Title: Erosion by Wind: Environmental Effects Author
Submitted to: Encyclopedia of Soil Science
Publication Type: Book / Chapter
Publication Acceptance Date: March 24, 2011
Publication Date: October 21, 2011
Citation: Van Pelt, R.S. 2011. Erosion by Wind: Environmental Effects. In: Lal, R. editor.Encyclopedia of Soil Science: Second Edition. London: Taylor and Francis publishers. p. 1-7. Interpretive Summary: Wind erosion is a land degrading process that affects human and environmental health as well as human safety and economic concerns. The study of the environmental effects of wind erosion is a relatively new field but is of increasing interest as sand and dust in air masses cross borders and affect the lives of people far-removed from the region in which the erosion is occurring. This entry to the Encyclopedia of Soil Science presents a discussion of the ways in which the earth’s environment is affected by wind erosion and fugitive soil dust.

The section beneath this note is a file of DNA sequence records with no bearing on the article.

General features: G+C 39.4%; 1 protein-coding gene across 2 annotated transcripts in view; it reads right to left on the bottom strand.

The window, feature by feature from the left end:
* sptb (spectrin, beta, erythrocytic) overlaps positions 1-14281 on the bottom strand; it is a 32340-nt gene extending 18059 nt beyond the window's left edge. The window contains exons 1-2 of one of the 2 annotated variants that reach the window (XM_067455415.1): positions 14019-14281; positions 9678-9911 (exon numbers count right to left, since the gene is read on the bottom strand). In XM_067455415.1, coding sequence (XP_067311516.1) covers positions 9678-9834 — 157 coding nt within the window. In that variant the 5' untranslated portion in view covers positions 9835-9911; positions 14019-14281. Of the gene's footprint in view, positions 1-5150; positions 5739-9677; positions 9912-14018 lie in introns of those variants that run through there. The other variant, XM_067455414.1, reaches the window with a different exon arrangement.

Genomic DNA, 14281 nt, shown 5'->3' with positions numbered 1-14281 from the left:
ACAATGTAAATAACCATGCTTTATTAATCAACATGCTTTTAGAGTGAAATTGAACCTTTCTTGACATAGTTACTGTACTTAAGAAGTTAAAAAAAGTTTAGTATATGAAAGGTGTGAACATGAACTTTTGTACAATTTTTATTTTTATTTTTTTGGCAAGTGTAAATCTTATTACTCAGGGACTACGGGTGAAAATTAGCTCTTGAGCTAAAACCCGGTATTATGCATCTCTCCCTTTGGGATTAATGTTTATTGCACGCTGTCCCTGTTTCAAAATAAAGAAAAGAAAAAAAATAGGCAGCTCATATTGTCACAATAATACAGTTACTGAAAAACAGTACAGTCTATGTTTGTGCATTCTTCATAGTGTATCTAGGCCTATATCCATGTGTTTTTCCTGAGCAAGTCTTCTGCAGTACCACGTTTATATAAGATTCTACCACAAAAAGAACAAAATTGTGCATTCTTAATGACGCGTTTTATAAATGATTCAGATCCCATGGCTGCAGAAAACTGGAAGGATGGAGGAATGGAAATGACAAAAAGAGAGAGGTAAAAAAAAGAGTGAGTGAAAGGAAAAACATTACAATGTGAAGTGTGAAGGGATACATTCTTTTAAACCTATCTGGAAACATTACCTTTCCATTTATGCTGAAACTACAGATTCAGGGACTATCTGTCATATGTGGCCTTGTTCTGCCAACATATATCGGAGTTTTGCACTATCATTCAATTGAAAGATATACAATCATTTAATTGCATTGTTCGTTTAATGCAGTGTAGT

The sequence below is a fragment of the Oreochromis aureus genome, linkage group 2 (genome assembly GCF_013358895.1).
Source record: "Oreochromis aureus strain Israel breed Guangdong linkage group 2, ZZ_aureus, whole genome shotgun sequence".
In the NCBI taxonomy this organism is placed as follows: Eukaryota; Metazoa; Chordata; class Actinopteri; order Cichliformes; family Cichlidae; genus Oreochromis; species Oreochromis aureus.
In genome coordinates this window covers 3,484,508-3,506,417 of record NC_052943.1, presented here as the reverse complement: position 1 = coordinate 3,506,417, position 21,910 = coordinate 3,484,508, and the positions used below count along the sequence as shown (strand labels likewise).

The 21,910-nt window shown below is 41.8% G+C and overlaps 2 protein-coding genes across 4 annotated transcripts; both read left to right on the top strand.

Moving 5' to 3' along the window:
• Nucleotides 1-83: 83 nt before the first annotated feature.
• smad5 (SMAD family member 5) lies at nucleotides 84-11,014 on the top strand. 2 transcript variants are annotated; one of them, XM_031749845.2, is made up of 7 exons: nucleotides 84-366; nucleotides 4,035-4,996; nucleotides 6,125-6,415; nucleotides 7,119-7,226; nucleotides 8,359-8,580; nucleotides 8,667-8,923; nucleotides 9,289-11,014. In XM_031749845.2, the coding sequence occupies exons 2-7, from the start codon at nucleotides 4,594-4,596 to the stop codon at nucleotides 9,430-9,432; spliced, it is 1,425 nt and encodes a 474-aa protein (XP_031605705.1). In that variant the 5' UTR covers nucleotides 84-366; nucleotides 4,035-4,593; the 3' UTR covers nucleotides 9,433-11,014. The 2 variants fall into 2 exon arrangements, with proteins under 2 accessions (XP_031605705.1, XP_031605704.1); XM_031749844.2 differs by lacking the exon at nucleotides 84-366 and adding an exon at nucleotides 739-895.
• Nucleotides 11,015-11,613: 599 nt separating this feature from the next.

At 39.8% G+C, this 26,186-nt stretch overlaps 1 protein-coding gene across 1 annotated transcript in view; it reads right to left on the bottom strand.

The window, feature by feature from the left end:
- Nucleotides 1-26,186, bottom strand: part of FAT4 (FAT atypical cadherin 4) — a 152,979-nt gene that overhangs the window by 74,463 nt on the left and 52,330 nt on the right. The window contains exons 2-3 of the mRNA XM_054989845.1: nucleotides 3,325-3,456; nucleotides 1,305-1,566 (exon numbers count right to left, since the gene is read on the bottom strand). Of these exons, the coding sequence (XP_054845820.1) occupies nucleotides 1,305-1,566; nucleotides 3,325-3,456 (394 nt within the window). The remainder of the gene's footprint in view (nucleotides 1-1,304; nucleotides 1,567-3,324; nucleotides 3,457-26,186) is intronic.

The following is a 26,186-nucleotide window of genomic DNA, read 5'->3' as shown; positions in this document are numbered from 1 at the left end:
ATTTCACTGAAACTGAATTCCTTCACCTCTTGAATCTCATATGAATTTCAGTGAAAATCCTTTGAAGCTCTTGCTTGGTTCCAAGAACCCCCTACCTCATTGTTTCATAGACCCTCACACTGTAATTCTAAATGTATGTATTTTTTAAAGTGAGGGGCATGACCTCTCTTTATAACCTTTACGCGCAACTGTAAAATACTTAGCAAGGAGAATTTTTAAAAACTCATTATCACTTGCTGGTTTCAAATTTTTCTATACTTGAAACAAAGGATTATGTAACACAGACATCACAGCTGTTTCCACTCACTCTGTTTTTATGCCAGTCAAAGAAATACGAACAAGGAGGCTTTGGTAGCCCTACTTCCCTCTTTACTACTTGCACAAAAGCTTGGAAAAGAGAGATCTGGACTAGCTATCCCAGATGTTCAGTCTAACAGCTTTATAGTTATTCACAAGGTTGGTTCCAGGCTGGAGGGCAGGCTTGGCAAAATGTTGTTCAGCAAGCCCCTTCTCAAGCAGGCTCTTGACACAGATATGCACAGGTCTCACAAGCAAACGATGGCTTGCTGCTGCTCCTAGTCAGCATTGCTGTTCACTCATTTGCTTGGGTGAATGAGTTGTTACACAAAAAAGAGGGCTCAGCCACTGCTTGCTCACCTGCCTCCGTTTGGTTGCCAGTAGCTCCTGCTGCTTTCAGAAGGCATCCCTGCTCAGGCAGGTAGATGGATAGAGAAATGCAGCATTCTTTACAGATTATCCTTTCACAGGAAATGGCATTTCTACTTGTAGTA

Technical Abstract: Wind erosion is the movement and loss of soil resulting from the interaction of a bare, loose, dry soil surface with wind. Wind erosion is a soil degrading process that reduces soil productivity, damages crops, and may, in extreme cases, result in burial of fertile soil horizons and structures. The most visible evidence of wind erosion is fugitive dust that may be entrained in global circulation patterns and transported hundreds or thousands of kilometers from the source. Global estimates of soil dust flux to the atmosphere range from 250 to 5000 Tg on an annual basis. Fugitive dust contains higher concentrations of organic carbon, basic cations such as Ca, Mg, and Na, plant nutrients such as N, P, K, and Fe, and numerous trace metals than the soils from which it was derived. These chemical species contained on dust, especially when hydrated, have been documented to react with and catalyze reactions with other atmospheric particulates, colloids, and gasses and therefore has an influence on rainfall chemistry, the chemistry of surface waters, and the fertility of mid-latitude oceans. Soil dust has been documented to transport living organisms including bacteria, fungi, and algae. Atmospheric dust may also have an effect on climate forcing by absorbing solar radiation in the atmosphere and reducing the radiation flux on the earth’s surface. This entry explores the many ways that wind erosion and resulting fugitive dust impact various environments here on earth.